The insurer's legacy applications ran on an IBM mainframe, with data stored in a DB2 database. For another project that involved offering real-time quotes over the Internet, the company had been "wrapping" the existing code with Active Server Pages (ASP) and Component Object Model (COM) technology from Microsoft Corp., Brown says. California Casualty chose Plumtree Corporate Portal from San Francisco-based Plumtree Software Inc. because it's based on ASP and COM.
The other chief attraction was the ability to cost-effectively perform complex customization of the user interfaces, Brown says. California Casualty markets its products through groups and associations, and the Plumtree interface could be personalized according to customers' memberships, Brown adds.
Four California Casualty staffers attended a three-day Plumtree training course and were then able to put together a system to display billing and policy information in just 10 days. "Some of the portal [software] for things like accessing the glossary and searching the Web site were created in a matter of hours," Brown recalls.
"We came in well under budget and did not spend a lot on consulting services," he says. "It proved a lot cheaper to buy a portal product than to build one ourselves."
Brown says the cost was less than $200,000 for the software and consulting, which "was reasonable compared to the payback to our customers," he notes.
Offering real-time policy quotes will require that all the legacy systems be Web-enabled, a function Brown says he expects to see by year's end.
Meanwhile, customers appear to have better data access than employees, but Brown says he plans to add an employee portal next year on the firm's intranet.
Sticking With What's Familiar
In the East Baton Rouge Parish School System in Baton Rouge, Louisiana., IT managers decided to build a portal while upgrading from a legacy mainframe to a client/server system, says Bettye Whaley, the school system's program manager of information systems.
Previously, the school system used paper documents, which were input in batch mode to a Unisys Corp. mainframe. "But because we wanted an online system" and were dissatisfied with several financial packages the district ran, says Whaley, "we decided to do a major overhaul."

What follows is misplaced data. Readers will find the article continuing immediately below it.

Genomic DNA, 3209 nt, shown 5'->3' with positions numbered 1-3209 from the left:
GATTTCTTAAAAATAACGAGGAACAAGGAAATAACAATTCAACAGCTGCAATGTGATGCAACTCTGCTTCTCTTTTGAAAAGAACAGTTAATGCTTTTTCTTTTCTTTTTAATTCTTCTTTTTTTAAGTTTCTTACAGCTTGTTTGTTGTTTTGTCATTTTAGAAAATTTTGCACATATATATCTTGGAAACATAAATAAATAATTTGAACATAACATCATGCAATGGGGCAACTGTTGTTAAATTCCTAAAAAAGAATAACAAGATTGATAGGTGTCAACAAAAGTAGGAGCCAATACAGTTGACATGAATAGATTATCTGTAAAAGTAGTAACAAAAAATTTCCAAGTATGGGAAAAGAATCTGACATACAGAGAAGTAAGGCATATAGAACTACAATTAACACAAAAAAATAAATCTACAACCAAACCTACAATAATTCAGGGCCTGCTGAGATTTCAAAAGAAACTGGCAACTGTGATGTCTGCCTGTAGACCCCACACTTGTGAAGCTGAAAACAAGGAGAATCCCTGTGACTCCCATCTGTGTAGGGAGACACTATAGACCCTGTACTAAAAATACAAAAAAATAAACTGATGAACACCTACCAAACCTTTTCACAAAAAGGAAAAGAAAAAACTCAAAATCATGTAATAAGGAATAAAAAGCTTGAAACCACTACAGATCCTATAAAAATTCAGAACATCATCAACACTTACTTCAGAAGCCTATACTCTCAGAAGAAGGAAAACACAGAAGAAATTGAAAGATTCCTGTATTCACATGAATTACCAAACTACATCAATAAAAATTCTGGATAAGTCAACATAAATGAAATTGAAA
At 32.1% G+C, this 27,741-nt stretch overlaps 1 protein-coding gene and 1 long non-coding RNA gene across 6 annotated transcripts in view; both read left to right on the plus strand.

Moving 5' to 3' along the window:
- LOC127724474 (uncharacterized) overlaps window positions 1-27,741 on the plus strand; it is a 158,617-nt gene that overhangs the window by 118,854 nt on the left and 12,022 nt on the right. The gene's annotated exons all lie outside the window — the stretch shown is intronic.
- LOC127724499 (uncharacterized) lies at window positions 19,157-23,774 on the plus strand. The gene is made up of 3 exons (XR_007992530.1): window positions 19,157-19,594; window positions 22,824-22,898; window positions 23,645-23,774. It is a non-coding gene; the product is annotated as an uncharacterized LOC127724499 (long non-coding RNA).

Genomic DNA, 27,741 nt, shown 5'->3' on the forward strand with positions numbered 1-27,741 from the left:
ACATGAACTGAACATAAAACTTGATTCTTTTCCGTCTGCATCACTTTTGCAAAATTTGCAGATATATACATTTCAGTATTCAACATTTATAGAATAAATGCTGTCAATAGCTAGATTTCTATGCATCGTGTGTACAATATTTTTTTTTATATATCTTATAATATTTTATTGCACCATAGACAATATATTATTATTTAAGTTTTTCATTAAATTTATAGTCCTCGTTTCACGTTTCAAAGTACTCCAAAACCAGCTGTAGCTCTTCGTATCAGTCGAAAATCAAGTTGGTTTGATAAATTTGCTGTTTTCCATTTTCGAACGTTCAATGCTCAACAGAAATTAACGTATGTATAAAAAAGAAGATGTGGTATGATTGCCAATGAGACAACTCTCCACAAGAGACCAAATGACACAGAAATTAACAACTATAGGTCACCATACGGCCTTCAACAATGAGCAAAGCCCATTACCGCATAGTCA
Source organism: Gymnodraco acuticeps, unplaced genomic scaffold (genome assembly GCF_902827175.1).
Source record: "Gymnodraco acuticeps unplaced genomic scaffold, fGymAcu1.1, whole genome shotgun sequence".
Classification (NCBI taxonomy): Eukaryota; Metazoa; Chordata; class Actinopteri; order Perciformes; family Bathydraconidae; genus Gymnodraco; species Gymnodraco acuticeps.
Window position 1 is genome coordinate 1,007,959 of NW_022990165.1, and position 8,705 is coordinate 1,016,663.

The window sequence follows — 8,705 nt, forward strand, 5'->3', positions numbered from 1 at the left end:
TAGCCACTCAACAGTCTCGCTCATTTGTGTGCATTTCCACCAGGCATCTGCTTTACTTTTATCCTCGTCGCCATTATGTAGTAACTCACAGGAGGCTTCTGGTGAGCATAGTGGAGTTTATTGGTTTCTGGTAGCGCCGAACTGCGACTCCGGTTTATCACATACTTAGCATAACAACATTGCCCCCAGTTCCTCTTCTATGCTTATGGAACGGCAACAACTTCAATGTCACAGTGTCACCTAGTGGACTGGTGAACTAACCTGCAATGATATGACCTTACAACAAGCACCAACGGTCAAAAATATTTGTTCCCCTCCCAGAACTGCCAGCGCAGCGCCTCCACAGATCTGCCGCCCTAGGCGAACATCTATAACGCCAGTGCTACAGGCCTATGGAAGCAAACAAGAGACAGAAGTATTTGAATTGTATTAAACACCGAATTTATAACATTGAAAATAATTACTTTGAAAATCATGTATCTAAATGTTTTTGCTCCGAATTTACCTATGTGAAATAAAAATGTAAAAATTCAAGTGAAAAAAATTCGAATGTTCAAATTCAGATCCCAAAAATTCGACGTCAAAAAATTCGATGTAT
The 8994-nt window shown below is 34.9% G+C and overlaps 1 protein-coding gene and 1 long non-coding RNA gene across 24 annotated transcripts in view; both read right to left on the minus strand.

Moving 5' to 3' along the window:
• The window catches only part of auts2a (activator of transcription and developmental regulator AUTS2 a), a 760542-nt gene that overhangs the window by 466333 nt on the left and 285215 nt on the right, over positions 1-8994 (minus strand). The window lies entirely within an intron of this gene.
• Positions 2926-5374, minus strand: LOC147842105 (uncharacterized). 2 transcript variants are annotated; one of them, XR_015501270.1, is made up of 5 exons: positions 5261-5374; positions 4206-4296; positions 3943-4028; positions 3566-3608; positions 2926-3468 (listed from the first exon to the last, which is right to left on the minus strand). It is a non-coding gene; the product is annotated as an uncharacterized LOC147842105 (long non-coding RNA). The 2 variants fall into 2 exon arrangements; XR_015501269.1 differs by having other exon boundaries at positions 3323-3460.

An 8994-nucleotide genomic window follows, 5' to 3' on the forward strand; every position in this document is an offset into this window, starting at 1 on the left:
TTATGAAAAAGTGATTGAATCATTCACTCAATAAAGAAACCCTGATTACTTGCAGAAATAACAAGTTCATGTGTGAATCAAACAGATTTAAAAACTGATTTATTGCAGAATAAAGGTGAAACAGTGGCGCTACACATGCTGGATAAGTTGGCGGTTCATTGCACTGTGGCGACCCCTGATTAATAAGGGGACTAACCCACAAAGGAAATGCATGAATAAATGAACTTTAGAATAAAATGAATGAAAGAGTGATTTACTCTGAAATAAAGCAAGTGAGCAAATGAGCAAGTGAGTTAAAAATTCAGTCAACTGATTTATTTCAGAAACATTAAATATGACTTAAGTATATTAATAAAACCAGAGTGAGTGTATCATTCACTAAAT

Moving to the client/server environment was less expensive than upgrading the Unisys box, Whaley says. The portal also lets school staff generate and view reports on school district data from their browsers, she notes. Now, each of the district's 101 school sites - hosting about 57,000 students and 12,000 full- or part-time employees - is connected to an intranet based on T1 lines.
The new payroll/financial and student information systems were implemented on July 1, the start of the district's fiscal year. But legacy data and several secondary packages remained on the mainframe.
However, after choosing the financial package and the student information package, the district ended up with two different database environments: Oracle on Windows NT for the financial system and Informix on Unix for the student information system, in addition to the legacy data on the Unisys system. That meant three separate platforms on which to run reports, Whaley says, with no ad hoc reporting tool to use.
To access the Unisys data, the district had been using a reporting tool called Ursa from Decision Support Inc. in Matthews, North Carolina. Its spin-off, Metagon Technologies LLC, also in Matthews, had begun offering similar Web-based multisource reporting tools, including DQvista and access tool DQbroker.
"At the time, we did not look at anything else - we needed something fast, and since we knew how to use Ursa, there was no learning curve," Whaley recalls.
Because the district could stop paying for some mainframe applications, the $30,000 cost for the tools was partially covered, she says.
"You can set up a report in 10 minutes or less, if you know your data," says Brad Mallett, a programmer/analyst at the school system.
Wood is a freelance writer based in San Antonio.
ETime Capital Inc.
Portal used for: Providing customers real-time access to shipping informationProduct chosen: Brio One from Brio Technology Inc.
Reason: It was the only tool evaluated that included reporting, analysis and data access and presentation capabilities.
Portal used for: Allowing policyholders to view policy information, request changes and file claimsProduct chosen: Plumtree Corporate Portal from Plumtree Software Inc.
Reason: Plumtree's tools were based on Microsoft technology already used by the customer, and they offered cost-effective customization of customer views.
East Baton Rouge Parish School District
Portal used to: Provide a single view of data stored on both mainframes and client/server systemsProduct chosen: DQvista and DQbroker from Metagon Technologies LLCReason: The customer was familiar with an earlier mainframe-based reporting tool from the same vendor.